Colossian Blog
October 18, 2017 | Jennifer Vander Molen

Why Some Christian Schools Are Teaching Evolution

One of the reasons Jim Klima sent his son to Front Range Christian School (FRCS) in Littleton, Colorado, is that he knew the school taught that God created the earth in six days. After his son attended a symposium offered by the school where a proponent of evolution explained his views to students, Klima attended a follow-up session later that evening.

“We had an interesting discussion over dinner,” he laughed.

Why would a Christian school that holds to a young-earth creationist point-of-view invite an evolutionist to address its students?

“It’s foundational to who we are,” explained FRCS head of school, David Cooper. “Yes, we’re a young-earth creationist school, but if we’re going create Christian scholars who will be respected and heard, they’ve got to be able to engage in the scientific dialogue with meaningful knowledge. At the same time, we also want our students to learn how to discuss sensitive issues in a way that honors Christ.”

To that end, FRCS partnered with us at The Colossian Forum and offered a day-long Symposium on Origins featuring two scientists: Dr. Todd Wood, a young-earth creationist and Dr. Darrel Falk, who believes God used evolution to create the earth.

“We want our community to be able to speak their convictions with boldness and courage, but also be able to hold love as part of the process too,” Kevin Taylor, director of the school’s Veritas et Caritas Institute and a Spanish teacher said. “When the world looks at the church, I’d like them to see it appealing because we behave virtuously and civilly in a world so polarized.”

Why Teach Evolution?

Many Christian schools embrace young-earth creationism, likely for the same reason as Klima: they want an alternative to the evolution that is being taught in public schools.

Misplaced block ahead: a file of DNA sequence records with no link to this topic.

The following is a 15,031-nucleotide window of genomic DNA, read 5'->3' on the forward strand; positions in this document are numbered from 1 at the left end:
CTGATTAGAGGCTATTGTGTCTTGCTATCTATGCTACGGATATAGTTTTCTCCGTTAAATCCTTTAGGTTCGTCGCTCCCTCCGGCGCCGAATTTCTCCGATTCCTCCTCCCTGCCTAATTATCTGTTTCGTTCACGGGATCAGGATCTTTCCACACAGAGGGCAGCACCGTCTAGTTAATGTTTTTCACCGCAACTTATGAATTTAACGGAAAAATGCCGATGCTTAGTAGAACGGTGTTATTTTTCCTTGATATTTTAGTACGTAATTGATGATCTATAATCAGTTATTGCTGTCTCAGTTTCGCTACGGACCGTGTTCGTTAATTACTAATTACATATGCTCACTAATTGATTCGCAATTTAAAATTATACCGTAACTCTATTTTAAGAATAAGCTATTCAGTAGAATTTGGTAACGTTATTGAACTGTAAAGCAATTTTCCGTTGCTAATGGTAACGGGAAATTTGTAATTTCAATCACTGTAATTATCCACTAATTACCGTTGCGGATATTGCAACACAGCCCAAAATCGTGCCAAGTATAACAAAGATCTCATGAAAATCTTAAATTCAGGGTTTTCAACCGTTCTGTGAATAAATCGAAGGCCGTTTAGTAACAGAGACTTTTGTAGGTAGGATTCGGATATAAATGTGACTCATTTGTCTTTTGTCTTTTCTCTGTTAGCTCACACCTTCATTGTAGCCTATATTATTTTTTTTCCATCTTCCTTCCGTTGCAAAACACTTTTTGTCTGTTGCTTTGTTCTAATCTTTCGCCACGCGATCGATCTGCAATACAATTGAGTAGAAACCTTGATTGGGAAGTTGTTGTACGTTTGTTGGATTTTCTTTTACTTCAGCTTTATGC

However, when those Christian-school students graduate and head off to college—even to some Christian colleges—they are expected to have at least a rudimentary understanding of evolution. Christian colleges such as Calvin College, Taylor University, Spring Arbor University, Seattle Pacific University, Point Loma Nazarene University, Samford University, and others generally teach from an evolutionary perspective in their science departments, as do virtually all non-religious affiliated colleges and universities.

Introducing evolution to Christian-school students is not without its challenges. Head of school Cooper acknowledges resistance from some parents.

“We ask them to be patient, to trust us, but I know it’s difficult for some,” he said.

Teachers also approach it with mixed feelings. Leslie Bloomquist, who teaches advanced placement biology at FRCS, covers a large unit on evolution with her ninth-graders.

“If I didn’t, my students would have a very hard time taking their standardized tests required by the state because there’s just so much evolution on those tests. But I don’t feel real comfortable teaching it.”

Though not every state includes questions about evolution on their mandatory student assessments, an increasing number do. In a 2005 questionnaire sent by Education Week to twenty-two states, seventeen reported at least one question on their tests specifically mentioned evolution—some tests had as many as seven questions about evolution.